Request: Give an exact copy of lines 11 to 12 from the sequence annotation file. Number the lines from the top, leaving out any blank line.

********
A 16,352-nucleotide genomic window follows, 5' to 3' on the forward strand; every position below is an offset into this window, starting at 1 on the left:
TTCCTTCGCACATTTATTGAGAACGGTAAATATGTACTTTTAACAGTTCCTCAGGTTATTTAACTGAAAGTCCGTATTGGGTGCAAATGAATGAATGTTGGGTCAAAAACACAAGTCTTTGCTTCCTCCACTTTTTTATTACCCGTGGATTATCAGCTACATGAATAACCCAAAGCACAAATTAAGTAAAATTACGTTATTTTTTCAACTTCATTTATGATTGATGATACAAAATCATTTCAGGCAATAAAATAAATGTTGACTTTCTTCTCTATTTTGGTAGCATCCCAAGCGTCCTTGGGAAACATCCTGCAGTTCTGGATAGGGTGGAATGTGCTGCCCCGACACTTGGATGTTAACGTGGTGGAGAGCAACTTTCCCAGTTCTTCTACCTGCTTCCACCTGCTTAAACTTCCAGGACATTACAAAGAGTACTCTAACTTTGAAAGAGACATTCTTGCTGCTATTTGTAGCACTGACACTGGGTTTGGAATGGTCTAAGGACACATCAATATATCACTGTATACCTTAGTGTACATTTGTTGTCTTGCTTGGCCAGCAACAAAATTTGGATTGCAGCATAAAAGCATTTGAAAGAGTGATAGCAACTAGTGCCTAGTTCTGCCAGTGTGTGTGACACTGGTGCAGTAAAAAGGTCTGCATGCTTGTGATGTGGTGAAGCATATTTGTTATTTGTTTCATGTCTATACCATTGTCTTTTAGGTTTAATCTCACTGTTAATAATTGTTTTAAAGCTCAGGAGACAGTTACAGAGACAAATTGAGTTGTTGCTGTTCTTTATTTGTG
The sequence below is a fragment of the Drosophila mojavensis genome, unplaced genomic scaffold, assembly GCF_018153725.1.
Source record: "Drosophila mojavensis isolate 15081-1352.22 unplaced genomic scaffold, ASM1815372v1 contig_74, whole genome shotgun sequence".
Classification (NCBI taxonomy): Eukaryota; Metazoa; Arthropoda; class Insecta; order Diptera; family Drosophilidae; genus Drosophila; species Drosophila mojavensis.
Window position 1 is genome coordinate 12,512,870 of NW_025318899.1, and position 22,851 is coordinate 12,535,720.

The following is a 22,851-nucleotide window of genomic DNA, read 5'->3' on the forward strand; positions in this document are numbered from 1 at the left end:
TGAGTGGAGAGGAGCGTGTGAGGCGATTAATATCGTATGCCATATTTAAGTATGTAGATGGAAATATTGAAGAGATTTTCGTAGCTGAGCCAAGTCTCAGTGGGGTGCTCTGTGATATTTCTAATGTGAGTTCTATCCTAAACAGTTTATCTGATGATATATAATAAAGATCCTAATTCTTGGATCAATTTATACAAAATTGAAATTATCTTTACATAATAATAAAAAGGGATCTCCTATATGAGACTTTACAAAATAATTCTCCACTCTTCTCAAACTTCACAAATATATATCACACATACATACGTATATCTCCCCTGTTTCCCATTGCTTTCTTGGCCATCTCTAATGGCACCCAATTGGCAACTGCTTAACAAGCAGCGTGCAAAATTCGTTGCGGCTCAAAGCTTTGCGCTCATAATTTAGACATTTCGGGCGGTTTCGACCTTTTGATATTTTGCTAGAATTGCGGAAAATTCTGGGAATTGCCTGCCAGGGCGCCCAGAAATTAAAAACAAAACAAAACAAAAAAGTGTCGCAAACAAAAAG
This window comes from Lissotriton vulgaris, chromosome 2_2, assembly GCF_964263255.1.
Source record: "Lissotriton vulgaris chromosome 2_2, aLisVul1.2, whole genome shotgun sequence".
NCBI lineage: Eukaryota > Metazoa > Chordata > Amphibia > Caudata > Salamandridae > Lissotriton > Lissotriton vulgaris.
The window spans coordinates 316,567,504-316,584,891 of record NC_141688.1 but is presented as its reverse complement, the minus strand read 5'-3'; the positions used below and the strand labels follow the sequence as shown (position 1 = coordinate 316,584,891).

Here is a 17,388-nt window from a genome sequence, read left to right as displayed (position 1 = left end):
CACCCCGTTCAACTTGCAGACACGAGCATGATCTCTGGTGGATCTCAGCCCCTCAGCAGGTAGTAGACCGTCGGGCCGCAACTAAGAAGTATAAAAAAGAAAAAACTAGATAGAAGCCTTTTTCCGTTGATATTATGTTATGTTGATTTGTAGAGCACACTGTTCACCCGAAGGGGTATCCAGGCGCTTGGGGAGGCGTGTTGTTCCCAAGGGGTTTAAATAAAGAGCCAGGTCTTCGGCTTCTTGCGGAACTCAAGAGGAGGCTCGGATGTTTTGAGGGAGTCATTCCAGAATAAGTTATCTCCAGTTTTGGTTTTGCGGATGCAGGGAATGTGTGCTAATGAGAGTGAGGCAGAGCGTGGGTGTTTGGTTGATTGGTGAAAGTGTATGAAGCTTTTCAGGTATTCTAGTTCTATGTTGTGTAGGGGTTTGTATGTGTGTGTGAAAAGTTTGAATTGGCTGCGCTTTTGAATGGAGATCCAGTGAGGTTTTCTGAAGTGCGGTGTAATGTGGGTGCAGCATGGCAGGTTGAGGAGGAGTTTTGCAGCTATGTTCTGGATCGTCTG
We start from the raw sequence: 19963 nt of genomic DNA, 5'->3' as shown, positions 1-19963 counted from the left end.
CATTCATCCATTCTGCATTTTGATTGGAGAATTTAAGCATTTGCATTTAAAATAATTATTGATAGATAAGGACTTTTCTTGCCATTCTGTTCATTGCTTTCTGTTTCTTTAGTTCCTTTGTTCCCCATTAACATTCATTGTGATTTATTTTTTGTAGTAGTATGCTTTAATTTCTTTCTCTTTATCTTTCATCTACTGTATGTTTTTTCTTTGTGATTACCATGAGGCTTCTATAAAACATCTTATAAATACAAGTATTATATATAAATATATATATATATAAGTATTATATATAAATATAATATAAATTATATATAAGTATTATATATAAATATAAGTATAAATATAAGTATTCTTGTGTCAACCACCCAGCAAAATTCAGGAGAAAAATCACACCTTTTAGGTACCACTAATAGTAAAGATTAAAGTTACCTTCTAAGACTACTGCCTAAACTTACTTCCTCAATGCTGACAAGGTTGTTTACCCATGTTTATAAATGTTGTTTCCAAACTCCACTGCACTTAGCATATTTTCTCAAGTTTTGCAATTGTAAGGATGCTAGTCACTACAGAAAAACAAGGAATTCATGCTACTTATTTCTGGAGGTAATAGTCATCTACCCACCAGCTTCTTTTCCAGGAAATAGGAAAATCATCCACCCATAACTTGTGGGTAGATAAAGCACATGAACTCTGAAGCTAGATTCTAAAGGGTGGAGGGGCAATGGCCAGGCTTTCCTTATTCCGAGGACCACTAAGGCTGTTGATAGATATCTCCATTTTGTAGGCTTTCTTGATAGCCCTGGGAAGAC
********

NCBI lineage: Eukaryota > Metazoa > Chordata > Amphibia > Caudata > Salamandridae > Lissotriton > Lissotriton vulgaris.
The window spans coordinates 316,567,504-316,584,891 of record NC_141688.1 but is presented as its reverse complement, the minus strand read 5'-3'; the positions used below and the strand labels follow the sequence as shown (position 1 = coordinate 316,584,891).